Nevertheless, this isn't about facts and figures, it's about talking to the American people directly, in a language they understand, with a passion they admire, in a frame of your own choice (not your opponent's). Obama needs to read up on his Drew Westen and George Lakoff. Fast. (As former Obama adviser Van Jones admitted on CNN, Mitt Romney, remarkably, astonishingly, proved to be "the better storyteller").

"This was a terrific debate," said a smiling president in his closing remarks. Er, no, Barack, it wasn't - not for you, not for the viewers.

Better luck next time...


Perhaps the highlight of a tedious presidential debate in Denver was when Mitt Romney bizarrely went after one of America's best-loved children's characters:

"I'm sorry Jim. I'm gonna stop the subsidy to PBS. I'm gonna stop other thing. I like PBS, I like Big Bird, I actually like you too."

Could this line - rather than Obama's weak and ineffectual rebuttals - cost Romney the election? Here's hoping...


"...debates rarely have much of an impact.

Opinion polls have shifted by an average of less than 1 percent in the wake of the 16 presidential debates that have taken place since 1988, according to research by Tom Holbrook, a political science professor at the University of Wisconsin at Milwaukee.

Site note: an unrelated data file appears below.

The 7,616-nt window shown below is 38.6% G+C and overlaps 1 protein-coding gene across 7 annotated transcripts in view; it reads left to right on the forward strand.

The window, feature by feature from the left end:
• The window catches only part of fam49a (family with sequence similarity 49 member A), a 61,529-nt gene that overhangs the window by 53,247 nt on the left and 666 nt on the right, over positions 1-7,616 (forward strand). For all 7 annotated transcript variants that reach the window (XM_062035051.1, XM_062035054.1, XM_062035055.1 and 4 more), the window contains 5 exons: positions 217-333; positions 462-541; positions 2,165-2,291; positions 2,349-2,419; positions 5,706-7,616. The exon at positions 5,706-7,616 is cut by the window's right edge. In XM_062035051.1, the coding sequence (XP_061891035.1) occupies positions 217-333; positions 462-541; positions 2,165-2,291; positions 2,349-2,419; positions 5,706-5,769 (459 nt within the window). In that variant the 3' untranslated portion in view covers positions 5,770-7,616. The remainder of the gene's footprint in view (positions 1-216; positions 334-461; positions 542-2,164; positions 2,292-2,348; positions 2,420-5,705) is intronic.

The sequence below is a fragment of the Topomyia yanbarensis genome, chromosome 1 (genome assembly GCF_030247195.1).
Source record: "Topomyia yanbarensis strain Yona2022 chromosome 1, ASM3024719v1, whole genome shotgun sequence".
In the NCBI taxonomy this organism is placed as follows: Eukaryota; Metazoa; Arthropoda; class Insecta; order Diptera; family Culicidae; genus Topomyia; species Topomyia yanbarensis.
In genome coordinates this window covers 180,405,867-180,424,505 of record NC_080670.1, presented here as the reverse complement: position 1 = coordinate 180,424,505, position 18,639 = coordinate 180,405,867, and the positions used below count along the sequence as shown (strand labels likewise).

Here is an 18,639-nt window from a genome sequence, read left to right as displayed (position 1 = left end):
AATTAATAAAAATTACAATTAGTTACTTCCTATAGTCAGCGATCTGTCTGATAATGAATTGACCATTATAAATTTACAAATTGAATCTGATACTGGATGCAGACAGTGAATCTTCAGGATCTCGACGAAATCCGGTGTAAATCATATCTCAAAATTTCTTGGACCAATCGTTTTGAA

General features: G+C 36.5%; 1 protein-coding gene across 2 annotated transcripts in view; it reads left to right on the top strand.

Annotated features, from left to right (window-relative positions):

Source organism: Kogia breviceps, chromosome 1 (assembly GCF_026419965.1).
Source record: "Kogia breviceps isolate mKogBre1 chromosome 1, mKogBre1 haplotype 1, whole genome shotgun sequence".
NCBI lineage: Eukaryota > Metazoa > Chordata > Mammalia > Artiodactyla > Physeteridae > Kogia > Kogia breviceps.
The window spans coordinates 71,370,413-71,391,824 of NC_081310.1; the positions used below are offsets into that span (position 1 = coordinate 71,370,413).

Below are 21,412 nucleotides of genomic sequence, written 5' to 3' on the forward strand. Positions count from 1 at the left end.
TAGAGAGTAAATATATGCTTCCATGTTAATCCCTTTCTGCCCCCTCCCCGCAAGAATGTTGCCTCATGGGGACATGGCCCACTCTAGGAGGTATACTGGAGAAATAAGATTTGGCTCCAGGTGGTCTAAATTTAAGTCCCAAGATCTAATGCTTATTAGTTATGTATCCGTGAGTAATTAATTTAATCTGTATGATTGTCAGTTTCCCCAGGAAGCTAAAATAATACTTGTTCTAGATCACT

The biggest shift came in 2004, when Democratic challenger John Kerry gained 2.3 percent points on Republican President George W. Bush. Bush won the election.

People who have made up their minds to vote against Romney won't change their minds no matter how presidential he looks in debates, said Popkin, author of 'The Candidate: What it Takes to Win - And Hold - the White House.'"


The debate coincided with the president's 20th wedding anniversary. Obama called the first lady "sweetie" and wished her a happy anniversary from the debate podium. Perhaps that'll cheer him up. The media and public reaction to this debate won't.